Regardless of the merits of the Puppy’s case, Larry was dead right that the nominating system was deeply flawed and depended on an honor system among nominators. What he didn’t anticipate was a) how vulnerable the system was to slates and b) how much opposition there was to using that tactic–especially when it allowed a minority to sweep all the finalists in multiple categories. These are key factors in the story.

  4. Lela BuisMay 28th, 2017 at 11:17 am

    Actually, there wouldn’t be any men on the Hugo ballot at all this year without Vox Day’s activism. I hope you take that into account in your review.

  5. Bruce AMay 28th, 2017 at 3:23 pm

    That’s right, back before the Sad Puppies, the only attempt to game the nominations was by the Scientologists, and they only did it for a single book. The Sad Puppies took it further and provided a handy dandy list of 1-5 suggested nominees per category, most of them by the authors who post at the Mad Genius Club website. Since the Worldcon membership is a diverse group it only took about 100-200 people all voting the same list to overwhelm the the rest of the membership. I can hardly wait until you explain how Ted Beale, aka Vox Day, hijacked the Sad Puppies slate with his own Rabid Puppies slate by replacing several Sad Puppies choices with stuff published by his vanity press, Castalia House, or some that were chosen to “make the SJW heads explode”. His gamergate synchophants managed to overwhelm the Sad Puppies choices, proving the Sad Puppies irrelevant. I wait with anticipation to see how you try to explain that the Sad Puppies and Rabid Puppies slates were a good thing, especially since it appears that some Rabid Puppy slate choices might have received more nominations than actual sales. Self-serving slates like either Puppies slate don’t fix the problem of “overlooked high-quality works” not getting enough nominations to be finalists, it replaces well-received works with self-serving over-hyped works of inferior quality. Having read the Puppies nominated works for the last few years, I have no qualms about voting no award above nearly all of their nominations.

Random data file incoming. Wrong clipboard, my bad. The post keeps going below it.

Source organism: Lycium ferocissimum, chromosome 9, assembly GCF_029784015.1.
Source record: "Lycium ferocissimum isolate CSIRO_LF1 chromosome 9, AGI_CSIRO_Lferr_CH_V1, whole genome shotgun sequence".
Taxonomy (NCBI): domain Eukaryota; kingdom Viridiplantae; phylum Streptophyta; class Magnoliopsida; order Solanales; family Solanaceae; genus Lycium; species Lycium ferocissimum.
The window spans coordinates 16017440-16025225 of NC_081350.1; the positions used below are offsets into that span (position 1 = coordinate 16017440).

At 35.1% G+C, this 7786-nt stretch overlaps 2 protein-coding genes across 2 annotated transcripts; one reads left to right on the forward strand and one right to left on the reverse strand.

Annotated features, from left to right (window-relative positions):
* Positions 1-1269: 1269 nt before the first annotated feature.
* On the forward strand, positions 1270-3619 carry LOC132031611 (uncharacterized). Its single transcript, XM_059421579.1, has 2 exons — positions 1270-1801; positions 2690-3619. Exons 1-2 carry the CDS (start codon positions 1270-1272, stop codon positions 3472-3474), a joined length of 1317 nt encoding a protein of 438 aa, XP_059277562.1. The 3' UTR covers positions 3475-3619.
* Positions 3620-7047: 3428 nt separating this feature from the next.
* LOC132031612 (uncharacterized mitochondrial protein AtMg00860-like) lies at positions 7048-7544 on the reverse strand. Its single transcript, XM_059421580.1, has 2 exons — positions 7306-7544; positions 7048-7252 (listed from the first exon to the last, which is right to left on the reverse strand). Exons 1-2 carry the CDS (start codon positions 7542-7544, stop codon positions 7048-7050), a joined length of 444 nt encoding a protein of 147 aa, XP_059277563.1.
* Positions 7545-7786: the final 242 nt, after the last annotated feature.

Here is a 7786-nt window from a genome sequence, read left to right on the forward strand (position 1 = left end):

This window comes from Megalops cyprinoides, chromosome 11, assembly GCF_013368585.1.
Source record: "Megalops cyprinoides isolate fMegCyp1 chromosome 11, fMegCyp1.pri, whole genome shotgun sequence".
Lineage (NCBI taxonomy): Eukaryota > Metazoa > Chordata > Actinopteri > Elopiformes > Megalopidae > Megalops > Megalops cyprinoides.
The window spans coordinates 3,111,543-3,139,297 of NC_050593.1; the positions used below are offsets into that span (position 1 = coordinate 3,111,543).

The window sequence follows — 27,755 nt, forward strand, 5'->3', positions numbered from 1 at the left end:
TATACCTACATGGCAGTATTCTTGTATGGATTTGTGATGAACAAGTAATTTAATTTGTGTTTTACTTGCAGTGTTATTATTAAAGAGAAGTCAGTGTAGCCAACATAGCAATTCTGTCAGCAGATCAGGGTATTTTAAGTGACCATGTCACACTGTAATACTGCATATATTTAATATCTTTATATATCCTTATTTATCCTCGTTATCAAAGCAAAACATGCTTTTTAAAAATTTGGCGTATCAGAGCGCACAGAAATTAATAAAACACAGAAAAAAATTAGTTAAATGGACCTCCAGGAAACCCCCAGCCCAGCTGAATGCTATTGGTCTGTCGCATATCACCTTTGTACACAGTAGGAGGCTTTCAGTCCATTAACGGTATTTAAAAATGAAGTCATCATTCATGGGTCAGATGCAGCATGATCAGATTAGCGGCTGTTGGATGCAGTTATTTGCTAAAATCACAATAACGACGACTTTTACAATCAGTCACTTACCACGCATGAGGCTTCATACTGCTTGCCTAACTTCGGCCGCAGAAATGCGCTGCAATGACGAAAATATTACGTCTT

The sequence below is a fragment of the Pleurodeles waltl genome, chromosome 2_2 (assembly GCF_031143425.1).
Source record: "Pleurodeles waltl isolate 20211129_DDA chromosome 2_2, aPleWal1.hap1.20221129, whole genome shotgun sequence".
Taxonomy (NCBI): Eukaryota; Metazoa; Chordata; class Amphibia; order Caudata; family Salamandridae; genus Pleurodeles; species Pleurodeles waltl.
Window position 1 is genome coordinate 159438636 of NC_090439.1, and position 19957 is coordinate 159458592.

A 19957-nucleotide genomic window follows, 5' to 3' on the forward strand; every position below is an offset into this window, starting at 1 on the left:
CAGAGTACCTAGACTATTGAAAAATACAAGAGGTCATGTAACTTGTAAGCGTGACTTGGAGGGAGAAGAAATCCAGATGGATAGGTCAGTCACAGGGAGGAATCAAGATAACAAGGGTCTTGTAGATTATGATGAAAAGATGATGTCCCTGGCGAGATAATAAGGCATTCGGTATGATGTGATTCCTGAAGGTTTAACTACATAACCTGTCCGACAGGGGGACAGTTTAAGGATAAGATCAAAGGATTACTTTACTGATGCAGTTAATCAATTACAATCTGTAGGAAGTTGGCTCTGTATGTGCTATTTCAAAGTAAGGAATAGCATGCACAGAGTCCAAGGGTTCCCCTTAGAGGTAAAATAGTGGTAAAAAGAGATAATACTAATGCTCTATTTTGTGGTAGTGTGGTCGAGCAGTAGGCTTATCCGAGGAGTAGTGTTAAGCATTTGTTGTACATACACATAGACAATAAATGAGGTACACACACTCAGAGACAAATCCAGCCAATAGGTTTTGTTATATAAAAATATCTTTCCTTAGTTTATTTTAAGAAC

6. SusanJune 6th, 2017 at 8:29 pm

    My word, this is an incredibly hostile and self-righteous group.

    A) Cites for hostile responses.

    How about George R R Martin? http://grrm.livejournal.com/417521.html

    Larry’s response to GRRM:
    http://monsterhunternation.com/2015/04/09/a-response-to-george-r-r-martin-from-the-author-who-started-sad-puppies/

    B) Larry’s original post. Please note that it is very tongue in cheek and funny.
    https://larrycorreia.wordpress.com/2013/01/08/how-to-get-correia-nominated-for-a-hugo/

    There are links to the other posts up to the Hugos. Just google Larry’s name and Sad Puppies.

    The smug attitudes of the above commenters are perfect examples of what is wrong with the Hugos. And as someone who has been a reader of sf/f since about 8 years of age, it has been disheartening to see what it has become. I watched video of the Hugos for the first couple of years of Sad Puppies and it was sad, as in, heartbreaking. Voters didn’t read the books. They were so incensed that someone who had written entertaining, thought provoking stories without checking off all the politically correct boxes that they even refused to vote. I borrowed books on the list from my library. I couldn’t figure out why some of them were nominated, much less published. I could have made a bingo card from the little boxes. Take a look at the photos of the winners. There are a LOT of white faces in it, predominantly male.
    It was heart breaking to see the beahviours and responss from some fairly influential writers that I had once admired. It was sickening. Childish, egotistical, rude and incredibly ugly.

    This article is well done and I look forward to reading the series.
    Rabid Puppies -it was denounced and repudiated by the Sad Puppies folks.

  7. RokesmithJune 6th, 2017 at 11:27 pm

    Right, it was never done before, despite people like Harlan Ellison talking about it, or the very open (and still easily found online) posts like John Scalzi’s “Award Pimpage” posts from many years.